‘The Trouble With Being Born’ programmed for two new Australian film festivals

After it was dropped by Melbourne International Film Festival's virtual program for its implicit depiction of an android child having sex with its human “father”

Content Warning: The following article contains references to child sexual abuse.

The Trouble With Being Born has been programmed for two Australian film festivals, three months after the Melbourne International Film Festival removed it from its virtual program following criticisms by psychologists over its implicit depiction of an android child having sex with its human “father”.

It’s set to debut in Australia at the Adelaide Film Festival tomorrow (October 17), and will also screen at Sydney’s Fantastic Film Festival the week after. The Age reports that the film has also recently been picked up by boutique film distributor Potential Films for a broader theatrical and home entertainment release.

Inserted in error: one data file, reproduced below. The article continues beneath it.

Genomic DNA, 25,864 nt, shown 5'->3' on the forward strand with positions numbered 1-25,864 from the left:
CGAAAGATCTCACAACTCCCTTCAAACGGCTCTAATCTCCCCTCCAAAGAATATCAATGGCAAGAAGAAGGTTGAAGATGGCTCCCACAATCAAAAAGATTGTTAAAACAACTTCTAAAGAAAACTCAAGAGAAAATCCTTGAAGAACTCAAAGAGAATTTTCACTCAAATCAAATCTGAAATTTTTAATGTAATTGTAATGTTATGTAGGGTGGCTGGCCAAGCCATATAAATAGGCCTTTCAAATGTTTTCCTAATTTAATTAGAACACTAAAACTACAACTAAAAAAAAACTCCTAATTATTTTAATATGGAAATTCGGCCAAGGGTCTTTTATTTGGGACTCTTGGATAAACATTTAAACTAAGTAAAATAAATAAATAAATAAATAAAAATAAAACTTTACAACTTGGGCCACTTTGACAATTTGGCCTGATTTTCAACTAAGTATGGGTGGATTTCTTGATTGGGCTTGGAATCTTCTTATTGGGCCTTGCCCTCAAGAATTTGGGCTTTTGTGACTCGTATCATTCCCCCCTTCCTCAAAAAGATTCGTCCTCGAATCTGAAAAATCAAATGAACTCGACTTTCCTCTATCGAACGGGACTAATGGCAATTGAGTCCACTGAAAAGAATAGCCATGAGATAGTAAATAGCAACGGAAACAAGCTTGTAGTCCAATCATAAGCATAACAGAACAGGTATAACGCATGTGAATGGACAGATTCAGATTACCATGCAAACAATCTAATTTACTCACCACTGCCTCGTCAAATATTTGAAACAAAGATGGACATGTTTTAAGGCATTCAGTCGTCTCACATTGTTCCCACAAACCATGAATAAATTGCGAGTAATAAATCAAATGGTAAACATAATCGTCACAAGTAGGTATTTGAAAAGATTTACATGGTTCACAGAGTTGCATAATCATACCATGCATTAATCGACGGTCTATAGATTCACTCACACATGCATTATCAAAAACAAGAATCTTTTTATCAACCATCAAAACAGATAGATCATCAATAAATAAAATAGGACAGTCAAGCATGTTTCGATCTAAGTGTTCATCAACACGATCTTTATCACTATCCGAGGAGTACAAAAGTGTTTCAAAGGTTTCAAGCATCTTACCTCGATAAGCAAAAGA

The Trouble With Being Born, directed by Austrian Sandra Wollner, is a science fiction film which a short bio says is about “an android who was built by a father as a replicate of his young daughter, who disappeared years earlier”.

The android child is played by a 10-year-old actress, known under the pseudonym of Lena Watson. In the film, she wears a silicone mask and wig to protect her identity.

MIFF pulled the film after The Age, which sought opinions from forensic psychologists Dr Karen Owen and Dr Georgina O’Donnell on the film, supplied the festival with their critical comments.

Dr Owen said the film’s subject matter “normalises sexual interest in children” and would likely be “used… for arousal and masturbatory purposes”.

NME Australia has not seen the film, but understands the sexual nature of the relationship between the father and child is heavily implied, based on a Variety review from its debut at the Berlin Film Festival in February. There, the film prompted walkouts, but won a Special Jury prize.

MIFF’s decision to drop the film was criticised by some academics and film critics, including David Stratton, as censorship. Directors of the Adelaide and Fantastic film festivals told The Age that they understood MIFF’s decision in the context of it being a virtual festival.


“The online film festival is a new model and I can see how the MIFF team didn’t anticipate some of the new quirks,” Fantastic Film Festival artistic director Hudson Sowada said.

“I don’t blame them at all for not taking that risk this year. I think if the event was physical there might have been a different decision.”